Student in CornfieldCompetencyWorks recently received this inquiry from an administrator of a school that was working to deepen its competency-based learning practices:

One question we are thinking about is how to honor academic achievement and progress in proficiency-based grading/reporting. We are finding, for instance, that naming students to an “honor roll” for Quarter 1 is a difficult fit for a system that intentionally honors growth over time. Are there new or different ways of honoring academic achievement and progress that are emerging as schools transition to proficiency-based systems?

This is an important question that many people in the field are grappling with. The challenge is in part because “honor roll” feels like a vestige of the ranking and sorting mechanisms of traditional grading systems. At the same time, competency-based systems are developing ways for students to achieve and demonstrate deeper learning, as well as ways to recognize these achievements. The field doesn’t have a single way of approaching this, but there are some emerging strategies and ways of thinking about it.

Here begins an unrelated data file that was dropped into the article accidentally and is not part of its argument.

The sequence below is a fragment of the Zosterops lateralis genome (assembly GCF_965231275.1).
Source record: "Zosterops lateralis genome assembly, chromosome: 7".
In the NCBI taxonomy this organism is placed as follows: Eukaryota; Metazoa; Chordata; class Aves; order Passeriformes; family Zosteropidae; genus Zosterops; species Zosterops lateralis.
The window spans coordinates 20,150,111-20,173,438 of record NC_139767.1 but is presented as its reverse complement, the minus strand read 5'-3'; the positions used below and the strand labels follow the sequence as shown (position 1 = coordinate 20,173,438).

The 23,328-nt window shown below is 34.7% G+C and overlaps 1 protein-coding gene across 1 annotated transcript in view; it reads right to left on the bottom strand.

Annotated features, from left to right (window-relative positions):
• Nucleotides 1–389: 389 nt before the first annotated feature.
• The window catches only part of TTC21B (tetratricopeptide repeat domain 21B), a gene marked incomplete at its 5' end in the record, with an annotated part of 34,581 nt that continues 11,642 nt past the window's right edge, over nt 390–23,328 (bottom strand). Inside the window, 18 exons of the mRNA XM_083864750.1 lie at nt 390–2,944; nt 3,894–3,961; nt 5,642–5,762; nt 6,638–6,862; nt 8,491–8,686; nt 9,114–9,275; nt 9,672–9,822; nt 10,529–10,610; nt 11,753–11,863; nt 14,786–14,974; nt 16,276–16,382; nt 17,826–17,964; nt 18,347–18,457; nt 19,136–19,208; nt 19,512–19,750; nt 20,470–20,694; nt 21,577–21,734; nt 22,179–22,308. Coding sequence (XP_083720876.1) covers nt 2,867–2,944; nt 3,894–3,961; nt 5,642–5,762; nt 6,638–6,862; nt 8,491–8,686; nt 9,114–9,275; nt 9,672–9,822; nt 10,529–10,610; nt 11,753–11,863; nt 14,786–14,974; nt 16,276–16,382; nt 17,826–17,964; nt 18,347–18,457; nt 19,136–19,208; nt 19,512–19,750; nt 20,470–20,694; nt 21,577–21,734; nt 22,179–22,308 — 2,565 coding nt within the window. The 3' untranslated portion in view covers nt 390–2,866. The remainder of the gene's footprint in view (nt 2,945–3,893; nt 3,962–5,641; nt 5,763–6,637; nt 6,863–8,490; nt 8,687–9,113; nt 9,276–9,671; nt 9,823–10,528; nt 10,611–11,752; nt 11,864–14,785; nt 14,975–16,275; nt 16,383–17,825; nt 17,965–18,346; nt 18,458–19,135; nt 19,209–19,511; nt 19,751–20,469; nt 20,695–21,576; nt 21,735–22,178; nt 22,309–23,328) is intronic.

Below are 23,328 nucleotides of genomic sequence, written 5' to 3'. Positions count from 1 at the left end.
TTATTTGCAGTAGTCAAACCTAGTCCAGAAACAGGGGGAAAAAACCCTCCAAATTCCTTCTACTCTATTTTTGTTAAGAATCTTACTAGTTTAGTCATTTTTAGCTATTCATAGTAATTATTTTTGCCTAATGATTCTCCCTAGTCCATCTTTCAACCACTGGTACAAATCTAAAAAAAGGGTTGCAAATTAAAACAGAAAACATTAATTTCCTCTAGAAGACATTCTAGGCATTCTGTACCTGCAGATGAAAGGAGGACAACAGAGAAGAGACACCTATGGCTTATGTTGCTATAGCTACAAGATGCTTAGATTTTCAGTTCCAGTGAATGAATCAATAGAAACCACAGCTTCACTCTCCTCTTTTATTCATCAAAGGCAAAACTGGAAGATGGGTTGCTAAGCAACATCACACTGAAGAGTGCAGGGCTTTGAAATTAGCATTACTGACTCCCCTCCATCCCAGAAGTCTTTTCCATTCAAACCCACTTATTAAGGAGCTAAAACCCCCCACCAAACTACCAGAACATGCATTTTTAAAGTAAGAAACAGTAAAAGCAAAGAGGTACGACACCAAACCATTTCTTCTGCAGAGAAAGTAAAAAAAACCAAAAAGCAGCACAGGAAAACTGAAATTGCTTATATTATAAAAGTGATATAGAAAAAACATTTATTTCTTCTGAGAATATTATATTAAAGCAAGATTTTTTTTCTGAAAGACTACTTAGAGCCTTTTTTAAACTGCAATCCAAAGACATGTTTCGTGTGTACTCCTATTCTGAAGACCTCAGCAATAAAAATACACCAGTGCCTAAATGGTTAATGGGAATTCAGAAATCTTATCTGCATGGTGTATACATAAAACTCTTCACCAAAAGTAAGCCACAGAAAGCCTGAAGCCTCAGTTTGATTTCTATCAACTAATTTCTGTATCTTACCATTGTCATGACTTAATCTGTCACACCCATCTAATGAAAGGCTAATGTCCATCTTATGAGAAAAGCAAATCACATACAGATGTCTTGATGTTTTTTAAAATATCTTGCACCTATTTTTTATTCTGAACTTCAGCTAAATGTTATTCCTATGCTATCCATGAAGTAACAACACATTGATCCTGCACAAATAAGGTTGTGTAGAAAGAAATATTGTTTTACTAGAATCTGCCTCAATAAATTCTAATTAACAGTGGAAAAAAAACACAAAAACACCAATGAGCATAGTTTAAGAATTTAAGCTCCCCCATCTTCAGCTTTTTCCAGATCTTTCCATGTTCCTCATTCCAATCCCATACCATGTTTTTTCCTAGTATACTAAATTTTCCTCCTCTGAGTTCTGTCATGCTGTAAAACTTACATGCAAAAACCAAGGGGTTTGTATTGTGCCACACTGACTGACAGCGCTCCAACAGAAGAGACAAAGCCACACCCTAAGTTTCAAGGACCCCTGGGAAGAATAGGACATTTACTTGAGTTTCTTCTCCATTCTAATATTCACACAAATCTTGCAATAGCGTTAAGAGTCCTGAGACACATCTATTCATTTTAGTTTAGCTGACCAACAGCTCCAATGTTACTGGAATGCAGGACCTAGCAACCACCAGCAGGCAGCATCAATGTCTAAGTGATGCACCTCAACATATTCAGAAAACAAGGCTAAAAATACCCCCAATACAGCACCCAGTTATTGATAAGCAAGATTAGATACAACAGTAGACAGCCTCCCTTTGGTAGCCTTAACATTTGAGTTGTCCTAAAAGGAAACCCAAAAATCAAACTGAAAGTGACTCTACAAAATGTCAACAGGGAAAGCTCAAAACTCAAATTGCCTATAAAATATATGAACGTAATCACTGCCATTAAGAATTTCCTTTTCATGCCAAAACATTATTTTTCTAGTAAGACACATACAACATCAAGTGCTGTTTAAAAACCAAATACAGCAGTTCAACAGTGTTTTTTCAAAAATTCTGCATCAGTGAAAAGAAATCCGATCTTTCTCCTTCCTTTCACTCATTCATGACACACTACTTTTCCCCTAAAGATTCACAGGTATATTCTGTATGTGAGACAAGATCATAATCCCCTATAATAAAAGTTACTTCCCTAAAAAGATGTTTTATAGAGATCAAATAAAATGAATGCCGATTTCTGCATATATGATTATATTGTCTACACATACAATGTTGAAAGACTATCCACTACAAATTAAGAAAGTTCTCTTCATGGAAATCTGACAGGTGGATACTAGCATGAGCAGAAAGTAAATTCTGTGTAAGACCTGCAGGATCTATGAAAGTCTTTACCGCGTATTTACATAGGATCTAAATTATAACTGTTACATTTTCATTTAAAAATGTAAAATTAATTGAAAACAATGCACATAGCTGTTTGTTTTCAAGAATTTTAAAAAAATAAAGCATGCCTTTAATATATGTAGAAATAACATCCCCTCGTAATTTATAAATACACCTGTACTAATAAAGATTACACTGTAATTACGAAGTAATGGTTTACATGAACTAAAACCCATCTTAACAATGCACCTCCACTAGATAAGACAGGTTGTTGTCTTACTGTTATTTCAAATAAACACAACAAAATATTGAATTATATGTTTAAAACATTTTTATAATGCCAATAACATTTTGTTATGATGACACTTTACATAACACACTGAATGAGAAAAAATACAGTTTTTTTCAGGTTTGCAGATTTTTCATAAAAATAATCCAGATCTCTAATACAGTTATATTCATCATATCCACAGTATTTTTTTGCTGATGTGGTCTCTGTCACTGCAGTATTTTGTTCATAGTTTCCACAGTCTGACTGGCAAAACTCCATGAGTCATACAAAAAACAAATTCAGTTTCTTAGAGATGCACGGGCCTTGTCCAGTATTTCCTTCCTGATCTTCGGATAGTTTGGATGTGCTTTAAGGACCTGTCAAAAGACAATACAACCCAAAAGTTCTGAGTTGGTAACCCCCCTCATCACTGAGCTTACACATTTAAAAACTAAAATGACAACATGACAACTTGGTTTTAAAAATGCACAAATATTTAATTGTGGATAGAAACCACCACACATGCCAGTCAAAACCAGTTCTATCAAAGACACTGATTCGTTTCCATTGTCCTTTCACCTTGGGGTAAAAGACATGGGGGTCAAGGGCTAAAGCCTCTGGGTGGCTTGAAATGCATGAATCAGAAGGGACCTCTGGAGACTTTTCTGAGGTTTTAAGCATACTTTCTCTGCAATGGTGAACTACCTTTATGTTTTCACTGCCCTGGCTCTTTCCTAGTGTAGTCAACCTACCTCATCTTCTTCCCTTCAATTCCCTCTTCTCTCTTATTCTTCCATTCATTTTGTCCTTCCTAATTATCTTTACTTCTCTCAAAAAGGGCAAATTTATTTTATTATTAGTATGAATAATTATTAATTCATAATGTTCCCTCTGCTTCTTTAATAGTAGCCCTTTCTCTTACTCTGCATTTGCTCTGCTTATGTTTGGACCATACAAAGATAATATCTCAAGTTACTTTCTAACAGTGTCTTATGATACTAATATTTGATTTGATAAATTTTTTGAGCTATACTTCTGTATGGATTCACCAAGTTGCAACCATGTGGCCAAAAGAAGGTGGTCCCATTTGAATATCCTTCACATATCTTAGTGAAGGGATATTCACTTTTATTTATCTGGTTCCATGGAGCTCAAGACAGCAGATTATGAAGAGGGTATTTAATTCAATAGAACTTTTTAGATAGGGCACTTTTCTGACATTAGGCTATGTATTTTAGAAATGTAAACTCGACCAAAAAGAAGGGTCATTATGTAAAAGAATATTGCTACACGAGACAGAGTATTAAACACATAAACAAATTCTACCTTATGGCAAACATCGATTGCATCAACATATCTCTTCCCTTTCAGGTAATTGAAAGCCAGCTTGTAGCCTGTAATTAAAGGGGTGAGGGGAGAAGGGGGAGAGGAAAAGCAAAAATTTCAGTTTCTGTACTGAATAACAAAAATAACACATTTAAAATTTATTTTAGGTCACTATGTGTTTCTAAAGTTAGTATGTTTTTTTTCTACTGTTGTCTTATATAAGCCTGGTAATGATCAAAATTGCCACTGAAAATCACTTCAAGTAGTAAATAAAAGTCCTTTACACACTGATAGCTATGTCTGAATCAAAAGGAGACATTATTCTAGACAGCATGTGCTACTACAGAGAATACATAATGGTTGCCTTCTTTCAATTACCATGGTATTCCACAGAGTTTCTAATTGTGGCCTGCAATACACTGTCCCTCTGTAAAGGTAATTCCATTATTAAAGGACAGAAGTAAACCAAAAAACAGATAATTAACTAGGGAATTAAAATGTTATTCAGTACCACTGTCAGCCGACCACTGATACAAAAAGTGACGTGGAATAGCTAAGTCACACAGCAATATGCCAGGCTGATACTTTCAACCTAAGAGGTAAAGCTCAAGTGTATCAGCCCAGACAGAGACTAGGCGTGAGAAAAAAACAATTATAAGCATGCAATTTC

The following quotation from Steve Lavoie, written while he was principal at Richmond Middle/High School in RSU2 in Maine, recognizes the tensions in transforming between traditional and competency-based practices. He wrote on CompetencyWorks,“Decide what issues are critical and that you’ll ‘go to the wall for.’ You will be faced with questions that tie to the traditional system. Expect them and decide ahead of time whether or not you are willing to ‘die on that hill’ prior to the question being asked. Questions relating to GPA, class rank, Top Ten, and honor roll should be anticipated. Your stakeholders may believe they are important components that should be retained. Issues like these feel like trying to fit a round peg into a square hole, but they are not critical issues that should interfere with the implementation of the big picture. They can be made to fit your program. Be prepared to give in on some issues but stand firm on the critical ones like your core belief that all students need to demonstrate proficiency on all standards required for graduation. That would be the hill to die on.”